The Hunchback of Notre Dame
The darkness of Victor Hugo meets the melodiousness of Disney in the new stage musical adaptation of The Hunchback of Notre Dame, now in its Paper Mill Playhouse incubation tube (a world-premiere coproduction with La Jolla Playhouse). The combination is already a proven success, judging by the popularity of the Disney's 1996 animated film, from which the production borrows much of its score, famously penned by Alan Menken and Stephen Schwartz. However, while the plot and overall aesthetic were given a thorough Disney makeover for the film, the stage version has leaned in the Hugo direction, but with a hint of apology that keeps it in a state of unsettled limbo.
The colors of Alejo Vietti's costumes are muted and gothic, like the novel's tragic characters. Set designer Alexander Dodge has built an impressive homage to the Parisian cathedral with a stained-glass centerpiece, ornate wooden beams holding stone gargoyles, and a monstrous system of bells that descend from the rafters. The booming voices from the Continuo Arts Symphonic Chorus fill the corners of the massive space as they launch us into the monastic opening number, "The Bells of Notre Dame," which lays the foundation for the ensuing story. Here, we meet the stern Dom Claude Frollo — played by Patrick Page with his typical imposing presence and unmistakable baritone. In strict accordance with church conduct, Frollo indirectly causes his philandering brother to be banished from their religious sanctuary along with his gypsy mistress. Both he and the gypsy die, but not before leaving their deformed child in the hands of a grieving Frollo, who, out of spite, names the young boy Quasimodo ("half-formed") and locks him away in the Notre Dame bell tower.
Director Scott Schwartz paints with a distinctly theatrical brush, with narration from members of the company and an onstage transformation by our title Hunchback, Michael Arden. As he enters the stage for the first time, he slings a hump over his shoulder, throws on the signature green tunic, and contorts his face and body for all the audience to see. The compelling approach often takes on an enticing tone of Shakespearean fable, but director Schwartz never fully commits to the style. The piece waffles between this form of self-conscious play-acting and a slightly murkier version of the traditional Disney-onstage musical, with the narrations intermittently disappearing and dramatic moments being unexpectedly diluted.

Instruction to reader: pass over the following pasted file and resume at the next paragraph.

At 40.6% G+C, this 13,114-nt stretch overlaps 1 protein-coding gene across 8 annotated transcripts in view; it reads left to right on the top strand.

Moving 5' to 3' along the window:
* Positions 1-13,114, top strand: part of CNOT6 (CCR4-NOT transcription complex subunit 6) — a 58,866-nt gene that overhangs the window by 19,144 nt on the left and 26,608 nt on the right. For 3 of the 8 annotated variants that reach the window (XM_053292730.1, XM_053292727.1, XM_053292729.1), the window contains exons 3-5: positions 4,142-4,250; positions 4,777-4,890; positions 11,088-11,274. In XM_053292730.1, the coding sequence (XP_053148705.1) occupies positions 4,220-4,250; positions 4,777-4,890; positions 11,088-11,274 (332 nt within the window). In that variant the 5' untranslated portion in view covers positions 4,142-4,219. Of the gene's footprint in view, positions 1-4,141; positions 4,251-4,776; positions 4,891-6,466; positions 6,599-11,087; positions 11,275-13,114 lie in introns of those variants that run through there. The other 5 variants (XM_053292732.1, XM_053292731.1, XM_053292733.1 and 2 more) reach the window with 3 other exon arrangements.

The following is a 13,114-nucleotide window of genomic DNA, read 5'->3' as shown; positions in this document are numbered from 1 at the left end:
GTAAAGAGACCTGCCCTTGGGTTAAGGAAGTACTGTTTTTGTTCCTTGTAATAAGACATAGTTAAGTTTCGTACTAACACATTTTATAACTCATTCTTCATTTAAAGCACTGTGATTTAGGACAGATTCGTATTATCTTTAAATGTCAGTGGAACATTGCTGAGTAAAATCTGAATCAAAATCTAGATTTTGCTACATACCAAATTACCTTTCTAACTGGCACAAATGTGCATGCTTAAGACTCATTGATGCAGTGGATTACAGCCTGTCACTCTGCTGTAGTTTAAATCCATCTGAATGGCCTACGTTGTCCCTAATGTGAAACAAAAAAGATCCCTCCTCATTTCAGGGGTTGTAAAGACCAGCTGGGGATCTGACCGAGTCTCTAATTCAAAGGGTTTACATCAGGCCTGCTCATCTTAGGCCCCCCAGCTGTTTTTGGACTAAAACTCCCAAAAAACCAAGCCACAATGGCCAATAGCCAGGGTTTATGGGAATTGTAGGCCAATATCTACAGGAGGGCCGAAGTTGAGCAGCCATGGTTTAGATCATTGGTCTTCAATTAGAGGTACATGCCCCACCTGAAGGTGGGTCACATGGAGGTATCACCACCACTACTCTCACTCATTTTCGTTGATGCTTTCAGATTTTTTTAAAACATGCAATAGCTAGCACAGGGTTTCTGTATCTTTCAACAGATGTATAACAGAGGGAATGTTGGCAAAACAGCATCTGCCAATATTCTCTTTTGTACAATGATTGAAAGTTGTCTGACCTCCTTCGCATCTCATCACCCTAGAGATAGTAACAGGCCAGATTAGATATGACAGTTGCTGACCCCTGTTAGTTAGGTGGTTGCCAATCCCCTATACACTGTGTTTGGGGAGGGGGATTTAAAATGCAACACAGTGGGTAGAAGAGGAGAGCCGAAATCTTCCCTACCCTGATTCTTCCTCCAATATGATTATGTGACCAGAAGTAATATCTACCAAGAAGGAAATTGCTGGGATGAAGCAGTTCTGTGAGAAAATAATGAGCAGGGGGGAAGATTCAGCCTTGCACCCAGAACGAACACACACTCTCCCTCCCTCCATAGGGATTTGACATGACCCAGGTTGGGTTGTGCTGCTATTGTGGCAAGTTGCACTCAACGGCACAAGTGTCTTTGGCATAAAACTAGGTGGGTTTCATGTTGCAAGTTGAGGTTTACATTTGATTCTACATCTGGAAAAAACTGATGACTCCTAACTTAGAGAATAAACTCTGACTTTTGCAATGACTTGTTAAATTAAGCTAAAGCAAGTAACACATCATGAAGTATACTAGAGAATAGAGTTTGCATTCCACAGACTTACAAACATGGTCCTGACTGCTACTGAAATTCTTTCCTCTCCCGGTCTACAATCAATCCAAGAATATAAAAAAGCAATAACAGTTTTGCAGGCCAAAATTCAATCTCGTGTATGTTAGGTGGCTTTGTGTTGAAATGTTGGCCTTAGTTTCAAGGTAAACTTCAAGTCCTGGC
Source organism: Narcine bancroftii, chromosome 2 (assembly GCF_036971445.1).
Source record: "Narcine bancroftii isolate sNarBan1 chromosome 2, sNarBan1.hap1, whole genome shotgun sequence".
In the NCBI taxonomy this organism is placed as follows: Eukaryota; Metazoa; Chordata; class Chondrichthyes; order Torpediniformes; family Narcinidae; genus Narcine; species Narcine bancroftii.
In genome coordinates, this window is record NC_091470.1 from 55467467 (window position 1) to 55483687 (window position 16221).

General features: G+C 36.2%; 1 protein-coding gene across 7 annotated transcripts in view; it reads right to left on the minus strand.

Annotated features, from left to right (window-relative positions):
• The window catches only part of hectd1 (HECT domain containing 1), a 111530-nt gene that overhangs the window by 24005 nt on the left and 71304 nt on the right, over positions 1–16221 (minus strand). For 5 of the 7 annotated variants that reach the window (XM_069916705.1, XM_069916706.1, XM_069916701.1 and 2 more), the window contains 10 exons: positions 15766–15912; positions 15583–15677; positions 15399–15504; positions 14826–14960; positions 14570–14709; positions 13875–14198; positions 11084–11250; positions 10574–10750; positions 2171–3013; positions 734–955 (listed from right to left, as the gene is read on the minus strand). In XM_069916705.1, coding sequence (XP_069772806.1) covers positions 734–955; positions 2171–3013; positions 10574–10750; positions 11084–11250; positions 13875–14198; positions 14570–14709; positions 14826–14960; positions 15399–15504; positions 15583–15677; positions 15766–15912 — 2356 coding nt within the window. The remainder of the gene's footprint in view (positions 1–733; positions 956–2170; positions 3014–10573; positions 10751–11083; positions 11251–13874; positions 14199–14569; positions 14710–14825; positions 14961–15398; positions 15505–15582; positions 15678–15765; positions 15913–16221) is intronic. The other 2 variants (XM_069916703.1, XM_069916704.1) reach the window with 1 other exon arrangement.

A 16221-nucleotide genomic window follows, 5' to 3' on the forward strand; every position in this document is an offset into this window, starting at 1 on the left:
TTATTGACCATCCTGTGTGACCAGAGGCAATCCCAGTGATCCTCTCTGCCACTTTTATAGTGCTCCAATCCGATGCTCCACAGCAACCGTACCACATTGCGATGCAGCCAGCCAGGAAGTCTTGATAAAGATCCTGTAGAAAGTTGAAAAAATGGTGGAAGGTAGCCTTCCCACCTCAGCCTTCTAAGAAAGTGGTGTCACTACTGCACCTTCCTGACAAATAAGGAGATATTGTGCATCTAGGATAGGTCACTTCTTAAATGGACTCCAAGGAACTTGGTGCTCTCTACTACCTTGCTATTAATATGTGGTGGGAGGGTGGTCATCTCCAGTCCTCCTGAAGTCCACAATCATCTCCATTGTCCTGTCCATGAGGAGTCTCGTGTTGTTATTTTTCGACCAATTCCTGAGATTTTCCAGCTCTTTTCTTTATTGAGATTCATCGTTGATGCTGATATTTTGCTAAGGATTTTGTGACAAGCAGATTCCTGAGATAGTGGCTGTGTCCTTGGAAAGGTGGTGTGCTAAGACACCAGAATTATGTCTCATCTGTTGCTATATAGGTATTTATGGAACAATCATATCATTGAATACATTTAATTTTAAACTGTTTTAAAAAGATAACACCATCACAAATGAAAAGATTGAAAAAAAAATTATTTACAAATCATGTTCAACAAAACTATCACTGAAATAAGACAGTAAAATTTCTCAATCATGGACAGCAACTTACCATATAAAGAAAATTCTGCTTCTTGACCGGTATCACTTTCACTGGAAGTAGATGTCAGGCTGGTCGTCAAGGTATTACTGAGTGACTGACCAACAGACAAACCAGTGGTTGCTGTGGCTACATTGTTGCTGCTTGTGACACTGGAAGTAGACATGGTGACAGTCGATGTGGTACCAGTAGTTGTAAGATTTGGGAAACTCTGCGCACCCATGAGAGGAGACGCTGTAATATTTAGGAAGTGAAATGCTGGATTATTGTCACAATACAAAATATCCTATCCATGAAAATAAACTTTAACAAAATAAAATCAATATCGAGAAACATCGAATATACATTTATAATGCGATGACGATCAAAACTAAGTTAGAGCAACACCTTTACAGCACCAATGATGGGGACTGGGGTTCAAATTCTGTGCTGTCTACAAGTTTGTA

The tonal inconsistencies expose the seams between the lighter material from the animated musical and the heavier German musical Der Glöckner von Notre Dame that composer Menken, lyricist Schwartz, and Tony-winning book writer James Lapine premiered in Berlin in 1999. Peter Parnell, the show's current book writer, gets stuck between these two tenors, with brief smatterings of humor appearing at random within the gothic story. The gargoyles, who served as the film's comic relief, are now subdued to a series of stoic and characterless chorus members dressed in uniform gray robes. And yet, "Topsy Turvy," the most tragic of the film's production numbers illustrating Quasimodo's first fateful outing into the streets of Paris (with energetic choreography by Chase Brock), is not taken to the heightened levels of drama it could be within this new theatrical context.
Even within what often seems like two warring productions, the cast delivers a group of top-notch performances with vocal perfection. Arden never hits a wrong note in the inspiring ballad "Out There," while climbing up and down set pieces, and maneuvers his character — which in this rendition is partially deaf and dumb — with nuance and delicacy. Page maintains our empathy as the villainous Frollo even in his show-stopping fire-and-brimstone song "Hellfire," portraying a damaged soul, torn between the church and the love he carries for his deceased brother. Andrew Samonsky, meanwhile, brings his beautiful tenor to the role of Captain Phoebus de Martin, though a little too much melodrama makes its way into his presentation as the story's primary love interest.
Phoebus is the lucky front-runner among the intoxicating gypsy Esmeralda's three suitors — the perpetually friend-zoned Quasimodo and the predatory Archdeacon Frollo completing the contentious square that composes the show's central controversy. It's difficult to imagine anyone better suited for the role of Esmeralda than triple-threat Ciara Renée, whose strength as a performer and vocal technician makes us all moths to her flame. Her performance of "God Help the Outcasts" leaves no saccharine aftertaste — just a poignant impression.
If the creative team decides just which of their two potential productions they'd like to perform, they have a cast that's ready to go.